The protests that took place over the past two days in Damascus' Al Maza neighborhood have turned the Syrian capital - especially its heated neighborhoods - into a besieged and closed-in zone. According to reports by activists of the Syrian opposition, numerous security forces have been streaming into the capital, dozens of barriers have been erected in some of the main streets, and "there's a sense of war in the city."
Nonetheless, there is not yet talk of crowds bursting into the streets of Damascus. There are concerns that the Syrian army intends to "conquer" the city of Homs after explosions in the neighborhood of Baba Amr failed to suppress protesters, and in light of the shots that could be heard this morning, while clashes took place in the cities of Daraa, Hama and Idlib.
There were severe shortages of electricity in Homs and Damascus after large generators that were supplying the cities with electricity were damaged either by bombardments of the Syrian army or by sabotage. In Damascus there is talk of insane price rises of 50%-80% on basic goods, hawkers – who were once removed from the streets by police – have opened improvised stalls to replace licensed stores, skyrocketing gas prices have caused increased taxi fares, and even the Iranian tourists who once visited holy sites for Shi'as in Damascus have stopped coming in light of the recommendations of the Iranian immigration authorities, who blamed the ban on Syria's dilapidated security situation.
In the meantime, Arab diplomatic pressure is building up on Syria. The Egyptian ambassador has returned from Syria and the Syrian ambassador has returned from Cairo. Saudi Arabia has stopped citizen flights to and from Syria, while Jordan – who has taken in some 70,000 Syrian refugees – is considering recalling its ambassador from Syria. The Arab states, along with Turkey, are also preparing for a "friends of Syria" meeting, which is set to take place this Friday, to focus on finding a way of exerting pressure on the Syrian regime.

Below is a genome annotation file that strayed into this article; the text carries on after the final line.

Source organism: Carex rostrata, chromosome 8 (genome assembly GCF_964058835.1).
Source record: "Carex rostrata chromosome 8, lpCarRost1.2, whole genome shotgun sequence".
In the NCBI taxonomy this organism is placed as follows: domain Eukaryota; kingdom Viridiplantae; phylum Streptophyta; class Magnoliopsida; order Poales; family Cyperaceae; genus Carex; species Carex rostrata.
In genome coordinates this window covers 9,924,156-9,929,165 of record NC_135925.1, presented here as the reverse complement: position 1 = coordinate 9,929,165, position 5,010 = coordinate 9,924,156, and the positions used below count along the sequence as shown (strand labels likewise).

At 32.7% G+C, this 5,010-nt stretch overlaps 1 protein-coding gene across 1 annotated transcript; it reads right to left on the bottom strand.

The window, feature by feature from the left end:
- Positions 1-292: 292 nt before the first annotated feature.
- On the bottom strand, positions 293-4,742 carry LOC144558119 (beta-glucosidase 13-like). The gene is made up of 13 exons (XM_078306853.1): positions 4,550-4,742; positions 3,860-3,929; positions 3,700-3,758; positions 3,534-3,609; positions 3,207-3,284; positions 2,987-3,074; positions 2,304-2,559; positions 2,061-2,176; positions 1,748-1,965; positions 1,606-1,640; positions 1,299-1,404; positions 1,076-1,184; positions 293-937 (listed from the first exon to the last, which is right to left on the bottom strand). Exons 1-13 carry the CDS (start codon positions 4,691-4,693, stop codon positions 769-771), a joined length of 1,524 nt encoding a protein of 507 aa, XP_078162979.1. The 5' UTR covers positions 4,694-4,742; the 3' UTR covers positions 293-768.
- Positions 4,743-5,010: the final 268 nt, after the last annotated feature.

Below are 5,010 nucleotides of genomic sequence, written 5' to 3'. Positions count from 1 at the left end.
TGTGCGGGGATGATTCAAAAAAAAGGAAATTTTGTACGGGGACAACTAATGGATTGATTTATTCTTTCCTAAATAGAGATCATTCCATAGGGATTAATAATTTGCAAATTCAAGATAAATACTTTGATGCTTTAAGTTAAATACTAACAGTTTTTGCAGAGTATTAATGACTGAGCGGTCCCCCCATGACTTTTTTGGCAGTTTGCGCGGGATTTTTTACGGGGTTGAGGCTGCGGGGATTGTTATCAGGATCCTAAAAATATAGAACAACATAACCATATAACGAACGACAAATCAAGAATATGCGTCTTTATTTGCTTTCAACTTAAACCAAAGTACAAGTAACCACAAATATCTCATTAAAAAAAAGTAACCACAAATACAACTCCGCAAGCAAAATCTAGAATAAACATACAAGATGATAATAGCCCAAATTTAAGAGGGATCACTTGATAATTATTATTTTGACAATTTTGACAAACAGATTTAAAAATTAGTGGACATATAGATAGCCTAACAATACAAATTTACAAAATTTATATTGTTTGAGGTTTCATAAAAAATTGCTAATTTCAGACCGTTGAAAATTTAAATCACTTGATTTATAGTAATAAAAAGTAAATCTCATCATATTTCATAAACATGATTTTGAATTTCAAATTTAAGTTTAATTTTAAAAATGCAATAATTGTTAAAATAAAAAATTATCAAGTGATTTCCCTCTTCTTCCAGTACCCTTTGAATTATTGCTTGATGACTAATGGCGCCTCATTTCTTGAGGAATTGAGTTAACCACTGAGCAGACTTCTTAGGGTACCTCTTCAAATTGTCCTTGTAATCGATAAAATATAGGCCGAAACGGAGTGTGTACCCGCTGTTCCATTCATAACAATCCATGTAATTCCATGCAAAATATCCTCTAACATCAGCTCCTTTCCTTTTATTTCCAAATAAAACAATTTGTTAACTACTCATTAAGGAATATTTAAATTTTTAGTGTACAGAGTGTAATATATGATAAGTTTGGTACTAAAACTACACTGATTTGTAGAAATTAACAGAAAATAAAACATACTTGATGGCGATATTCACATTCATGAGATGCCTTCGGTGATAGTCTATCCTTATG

One of the ideas that have been put on the table is the recognition of the Syrian National Council, the leading opposition umbrella organization, as a "shadow cabinet" and relating to it as the body that will serve the Assad regime. However, not all Arab states are ready to recognize the council, mainly since among its members - and between the council and other opposition organizations - exist differences of opinion on how to deal with the Syrian crisis.
Despite all that, the Syrian regime still does not appear to be retreating, nor willing to cease the attacks on its citizens. Official Syrian media are reporting that the government is offering relief for loaners by retracting fines on late repayments, offering extended hours of free electricity, offering new housing projects as well as tax breaks for university students. This Sunday, Assad is expected to hold a referendum over changes to the constitution, which include, among other things, cancelation of the monopoly of the Baath party and limits to the tenure of the president to two terms of seven years. Assad will request to use the referendum and new constitution to prove how serious his intentions are to apply reforms, and in doing so, also try to convince at least some of the Arab states to remove the sanctions imposed on Syria, while giving Russia and China "ammunition" to continue supporting him.
The opposition scornfully rejects Assad's offer, but has not yet proposed any alternatives. The United States has denounced the involvement of the Syrian security forces and the Arab states are not keen on intercepting for fear of turning Syria into another Libya - which has not yet stabilized - or worse than that, like Iraq. Assad has succeeded, meanwhile, in turning the domestic crisis into an international problem in which the balance of power between the East and the West, and between the West and Iran, will determine the outcome, while in the meantime Assad continues to suppress the rebellion against him.
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